Judge refuses to increase jail term for ‘vicious and callous’ beast who raped and murdered international student Aiia Maasarwe
- Codey Herrmann raped and murdered international student Aiia Maasarwe
- The horrific crime sent shockwaves through Melbourne in early 2019
- Killer was sentenced to 36 years behind bars and it was not extended
- Kerri Judd QC said Herrmann should have received a maximum life sentence
Aiia Maasarwe, 21, (pictured) was on her way home in Melbourne in January 2019 when she was raped and murdered by Codey Herrmann after getting off a tram in Bundoora
The man who savagely raped and killed international student Aiia Maasarwe in Melbourne won’t have his jail term increased.
Victorian prosecutors appealed the 36-year maximum sentence handed to Codey Herrmann for Ms Maasarwe’s horrific rape and murder in January 2019.
The Director of Public Prosecutions argued Herrmann should have received a life sentence for his crimes.
‘This was a vicious, callous and intentional killing of an unsuspecting young woman who was the unfortunate and random victim of primitive male rage,’ Kerri Judd QC had argued.
But five Court of Appeal judges unanimously rejected and dismissed the appeal on Friday afternoon, saying on any view the sentence – including a 30-year minimum term – represented a severe punishment.
Their judgment highlights the importance of access to rehabilitative services within Victorian prisons, noting a belief Herrmann has fair prospects of rehabilitation if given appropriate treatment, support and supervision.
The appeal judges said it was a catch cry of modern governments that community safety is the first priority.
Victorian prosecutors appealed the 36-year maximum sentence handed to Codey Herrmann (left) for Ms Maasarwe’s horrific rape and murder in January 2019.
‘Accepting that to be so, the protection of the community requires that offenders like (Herrmann) be given access to the support services and specialised treatment on which their rehabilitation depends,’ they said.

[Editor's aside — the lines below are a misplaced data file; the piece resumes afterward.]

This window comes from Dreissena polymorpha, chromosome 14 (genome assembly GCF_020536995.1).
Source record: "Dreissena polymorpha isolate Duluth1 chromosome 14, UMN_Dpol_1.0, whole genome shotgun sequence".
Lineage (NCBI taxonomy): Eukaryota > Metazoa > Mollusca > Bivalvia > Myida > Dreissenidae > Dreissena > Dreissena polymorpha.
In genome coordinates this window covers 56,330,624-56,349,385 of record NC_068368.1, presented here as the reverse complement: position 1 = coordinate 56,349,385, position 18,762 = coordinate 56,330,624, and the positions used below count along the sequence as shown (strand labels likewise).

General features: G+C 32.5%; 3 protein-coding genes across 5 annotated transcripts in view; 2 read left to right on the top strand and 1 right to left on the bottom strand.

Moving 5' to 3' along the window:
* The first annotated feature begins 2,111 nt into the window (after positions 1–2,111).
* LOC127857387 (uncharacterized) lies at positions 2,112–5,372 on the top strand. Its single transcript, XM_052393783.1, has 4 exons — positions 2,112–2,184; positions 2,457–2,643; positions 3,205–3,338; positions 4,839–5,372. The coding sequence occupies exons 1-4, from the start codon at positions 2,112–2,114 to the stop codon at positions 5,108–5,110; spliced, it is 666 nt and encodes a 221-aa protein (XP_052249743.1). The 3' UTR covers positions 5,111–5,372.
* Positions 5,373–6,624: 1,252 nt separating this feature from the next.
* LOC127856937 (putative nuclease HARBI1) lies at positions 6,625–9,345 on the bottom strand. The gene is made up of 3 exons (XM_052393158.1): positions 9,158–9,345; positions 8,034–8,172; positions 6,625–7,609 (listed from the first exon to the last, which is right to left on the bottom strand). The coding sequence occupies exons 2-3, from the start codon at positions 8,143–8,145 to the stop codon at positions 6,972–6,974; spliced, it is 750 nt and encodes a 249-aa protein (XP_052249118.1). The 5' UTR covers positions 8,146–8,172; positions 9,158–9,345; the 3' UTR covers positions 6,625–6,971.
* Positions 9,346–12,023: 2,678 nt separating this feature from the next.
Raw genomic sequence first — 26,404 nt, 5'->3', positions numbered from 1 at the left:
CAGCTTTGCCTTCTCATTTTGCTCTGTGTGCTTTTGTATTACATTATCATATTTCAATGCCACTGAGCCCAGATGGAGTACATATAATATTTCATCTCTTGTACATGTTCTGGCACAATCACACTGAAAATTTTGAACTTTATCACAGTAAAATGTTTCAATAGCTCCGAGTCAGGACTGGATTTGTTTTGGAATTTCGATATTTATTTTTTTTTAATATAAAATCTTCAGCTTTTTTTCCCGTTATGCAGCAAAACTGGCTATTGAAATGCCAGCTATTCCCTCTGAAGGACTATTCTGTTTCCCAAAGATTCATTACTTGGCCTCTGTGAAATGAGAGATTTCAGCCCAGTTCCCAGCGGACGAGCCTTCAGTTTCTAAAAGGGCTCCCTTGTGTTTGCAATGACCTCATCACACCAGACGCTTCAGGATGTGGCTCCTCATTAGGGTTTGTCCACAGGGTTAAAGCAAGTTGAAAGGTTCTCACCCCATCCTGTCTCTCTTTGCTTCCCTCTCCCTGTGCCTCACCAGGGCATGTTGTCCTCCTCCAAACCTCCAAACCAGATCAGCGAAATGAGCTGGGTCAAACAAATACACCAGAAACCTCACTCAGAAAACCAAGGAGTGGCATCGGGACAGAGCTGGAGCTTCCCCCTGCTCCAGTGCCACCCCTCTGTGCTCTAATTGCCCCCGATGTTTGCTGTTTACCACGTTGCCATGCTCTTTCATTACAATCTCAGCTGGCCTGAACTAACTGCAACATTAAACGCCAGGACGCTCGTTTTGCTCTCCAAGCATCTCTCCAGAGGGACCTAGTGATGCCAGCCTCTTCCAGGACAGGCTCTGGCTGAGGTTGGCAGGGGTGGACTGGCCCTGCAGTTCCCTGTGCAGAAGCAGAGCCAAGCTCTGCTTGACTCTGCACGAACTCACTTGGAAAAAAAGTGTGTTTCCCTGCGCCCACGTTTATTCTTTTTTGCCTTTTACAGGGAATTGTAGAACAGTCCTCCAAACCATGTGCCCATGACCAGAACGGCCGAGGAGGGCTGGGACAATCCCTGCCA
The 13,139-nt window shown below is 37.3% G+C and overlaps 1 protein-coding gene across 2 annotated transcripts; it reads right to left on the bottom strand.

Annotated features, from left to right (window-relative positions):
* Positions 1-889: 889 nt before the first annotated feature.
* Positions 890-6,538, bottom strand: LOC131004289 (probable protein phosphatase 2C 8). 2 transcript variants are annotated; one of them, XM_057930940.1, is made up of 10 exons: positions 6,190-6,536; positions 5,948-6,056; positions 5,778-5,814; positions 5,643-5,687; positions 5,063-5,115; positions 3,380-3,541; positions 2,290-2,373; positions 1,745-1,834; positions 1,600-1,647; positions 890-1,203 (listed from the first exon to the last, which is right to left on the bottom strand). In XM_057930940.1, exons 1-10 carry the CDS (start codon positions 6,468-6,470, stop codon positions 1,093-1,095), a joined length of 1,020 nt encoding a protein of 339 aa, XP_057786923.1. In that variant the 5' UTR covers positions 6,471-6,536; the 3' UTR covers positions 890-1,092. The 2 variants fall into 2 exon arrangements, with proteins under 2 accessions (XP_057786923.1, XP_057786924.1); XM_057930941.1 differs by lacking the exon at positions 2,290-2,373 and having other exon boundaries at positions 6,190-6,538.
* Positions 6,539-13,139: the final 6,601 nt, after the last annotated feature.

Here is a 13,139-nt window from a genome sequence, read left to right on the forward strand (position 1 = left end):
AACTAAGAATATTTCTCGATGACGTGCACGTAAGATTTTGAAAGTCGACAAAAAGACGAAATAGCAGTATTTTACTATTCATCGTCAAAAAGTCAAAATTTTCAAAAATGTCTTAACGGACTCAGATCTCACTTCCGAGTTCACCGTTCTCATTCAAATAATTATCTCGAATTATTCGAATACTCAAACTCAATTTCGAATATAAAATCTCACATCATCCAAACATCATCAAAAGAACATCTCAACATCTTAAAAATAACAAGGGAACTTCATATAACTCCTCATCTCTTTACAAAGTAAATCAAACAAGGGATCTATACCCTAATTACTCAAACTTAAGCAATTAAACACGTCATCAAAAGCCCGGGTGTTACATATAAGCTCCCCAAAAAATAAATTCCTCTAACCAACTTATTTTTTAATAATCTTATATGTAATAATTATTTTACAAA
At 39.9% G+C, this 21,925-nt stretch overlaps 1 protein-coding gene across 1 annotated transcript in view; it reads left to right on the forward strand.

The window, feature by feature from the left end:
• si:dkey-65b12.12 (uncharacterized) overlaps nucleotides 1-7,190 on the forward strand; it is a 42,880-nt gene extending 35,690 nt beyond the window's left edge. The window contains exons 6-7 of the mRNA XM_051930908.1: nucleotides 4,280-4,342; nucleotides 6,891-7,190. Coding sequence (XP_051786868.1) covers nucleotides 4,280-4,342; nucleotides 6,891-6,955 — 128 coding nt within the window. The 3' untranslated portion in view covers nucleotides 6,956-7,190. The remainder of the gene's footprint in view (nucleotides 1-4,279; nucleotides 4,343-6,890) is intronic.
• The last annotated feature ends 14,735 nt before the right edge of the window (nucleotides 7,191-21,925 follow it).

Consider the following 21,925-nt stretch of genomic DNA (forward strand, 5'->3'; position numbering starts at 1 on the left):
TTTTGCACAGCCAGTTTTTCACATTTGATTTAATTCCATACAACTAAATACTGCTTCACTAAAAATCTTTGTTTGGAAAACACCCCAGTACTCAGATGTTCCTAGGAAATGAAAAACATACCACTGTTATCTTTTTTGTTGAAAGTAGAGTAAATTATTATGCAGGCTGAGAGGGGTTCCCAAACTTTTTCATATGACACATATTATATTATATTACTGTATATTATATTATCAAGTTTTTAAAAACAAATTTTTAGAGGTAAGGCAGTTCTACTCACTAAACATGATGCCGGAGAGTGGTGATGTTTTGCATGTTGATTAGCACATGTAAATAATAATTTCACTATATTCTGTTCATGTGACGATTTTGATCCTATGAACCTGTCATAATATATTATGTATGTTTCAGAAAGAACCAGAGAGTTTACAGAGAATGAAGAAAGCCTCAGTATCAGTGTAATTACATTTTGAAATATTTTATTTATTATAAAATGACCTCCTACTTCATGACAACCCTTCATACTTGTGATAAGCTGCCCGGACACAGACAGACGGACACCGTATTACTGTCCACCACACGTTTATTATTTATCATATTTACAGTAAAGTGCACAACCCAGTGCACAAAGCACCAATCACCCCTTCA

‘He must, of course, remain ready to engage with treatment, but the responsibility rests on the state, which controls his incarceration, to ensure that is made available.’
Ms Maasarwe had come to Australia in August 2018 on a one-year exchange program with La Trobe University in Bundoora.
She was on her way home from a night out, on a call to one of her siblings in Israel, when Herrmann attacked her.
‘I didn’t expect you to pick up,’ was all Ms Maasarwe managed to say before the phone fell to the ground.
Her last words to her attacker were: ‘you piece of s***’ in Arabic.
Herrmann knocked the 21-year-old unconscious with a metal pole, sexually assaulted her and set fire to her.
Ms Maasarwe had come to Australia in August 2018 on a one-year exchange program with La Trobe University in Bundoora
The appeal judges rejected Ms Judd’s argument that the sentence handed down by Justice Elizabeth Hollingworth had placed too much weight on Herrmann’s traumatic and disadvantaged background, and not enough on community protection.
Herrmann was homeless at the time. He had a history of substance abuse and a severe personality disorder.
A forensic psychiatrist said the trauma, abuse, neglect and deprivation the young Indigenous man had experienced was so extreme the damage was done by the time he was two.
In arguing against the appeal, Herrmann’s lawyer Tim Marsh said the sentence was a stern one.
Given Herrmann’s prospects for rehabilitation weren’t extinguished it was impossible to say if he would always be a danger to the community, he said.